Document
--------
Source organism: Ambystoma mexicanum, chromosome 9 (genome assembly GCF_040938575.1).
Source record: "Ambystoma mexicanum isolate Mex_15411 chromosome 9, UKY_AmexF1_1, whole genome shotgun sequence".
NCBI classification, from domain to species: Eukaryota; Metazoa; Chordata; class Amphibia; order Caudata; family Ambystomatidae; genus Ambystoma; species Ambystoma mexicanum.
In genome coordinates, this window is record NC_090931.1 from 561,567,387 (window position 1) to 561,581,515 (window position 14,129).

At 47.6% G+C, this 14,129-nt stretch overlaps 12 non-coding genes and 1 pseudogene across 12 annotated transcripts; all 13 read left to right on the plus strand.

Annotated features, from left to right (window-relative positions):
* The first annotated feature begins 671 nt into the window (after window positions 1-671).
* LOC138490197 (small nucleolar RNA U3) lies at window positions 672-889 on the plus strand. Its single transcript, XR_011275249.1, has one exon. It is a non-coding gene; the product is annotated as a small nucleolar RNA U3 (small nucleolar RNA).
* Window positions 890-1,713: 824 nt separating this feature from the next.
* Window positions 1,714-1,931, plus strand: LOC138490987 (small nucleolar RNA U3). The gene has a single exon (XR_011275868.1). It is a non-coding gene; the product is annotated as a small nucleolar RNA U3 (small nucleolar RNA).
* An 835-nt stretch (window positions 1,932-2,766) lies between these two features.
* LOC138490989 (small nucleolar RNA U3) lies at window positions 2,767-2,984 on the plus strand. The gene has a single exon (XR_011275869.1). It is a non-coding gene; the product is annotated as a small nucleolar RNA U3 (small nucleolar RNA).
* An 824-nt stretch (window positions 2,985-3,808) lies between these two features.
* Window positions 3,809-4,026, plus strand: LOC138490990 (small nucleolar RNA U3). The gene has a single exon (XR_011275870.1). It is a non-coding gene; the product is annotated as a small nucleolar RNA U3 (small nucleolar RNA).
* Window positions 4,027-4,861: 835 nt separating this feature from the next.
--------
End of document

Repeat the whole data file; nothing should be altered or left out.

Source organism: Ambystoma mexicanum, chromosome 9 (genome assembly GCF_040938575.1).
Source record: "Ambystoma mexicanum isolate Mex_15411 chromosome 9, UKY_AmexF1_1, whole genome shotgun sequence".
NCBI classification, from domain to species: Eukaryota; Metazoa; Chordata; class Amphibia; order Caudata; family Ambystomatidae; genus Ambystoma; species Ambystoma mexicanum.
In genome coordinates, this window is record NC_090931.1 from 561,567,387 (window position 1) to 561,581,515 (window position 14,129).

At 47.6% G+C, this 14,129-nt stretch overlaps 12 non-coding genes and 1 pseudogene across 12 annotated transcripts; all 13 read left to right on the plus strand.

Annotated features, from left to right (window-relative positions):
* The first annotated feature begins 671 nt into the window (after window positions 1-671).
* LOC138490197 (small nucleolar RNA U3) lies at window positions 672-889 on the plus strand. Its single transcript, XR_011275249.1, has one exon. It is a non-coding gene; the product is annotated as a small nucleolar RNA U3 (small nucleolar RNA).
* Window positions 890-1,713: 824 nt separating this feature from the next.
* Window positions 1,714-1,931, plus strand: LOC138490987 (small nucleolar RNA U3). The gene has a single exon (XR_011275868.1). It is a non-coding gene; the product is annotated as a small nucleolar RNA U3 (small nucleolar RNA).
* An 835-nt stretch (window positions 1,932-2,766) lies between these two features.
* LOC138490989 (small nucleolar RNA U3) lies at window positions 2,767-2,984 on the plus strand. The gene has a single exon (XR_011275869.1). It is a non-coding gene; the product is annotated as a small nucleolar RNA U3 (small nucleolar RNA).
* An 824-nt stretch (window positions 2,985-3,808) lies between these two features.
* Window positions 3,809-4,026, plus strand: LOC138490990 (small nucleolar RNA U3). The gene has a single exon (XR_011275870.1). It is a non-coding gene; the product is annotated as a small nucleolar RNA U3 (small nucleolar RNA).
* Window positions 4,027-4,861: 835 nt separating this feature from the next.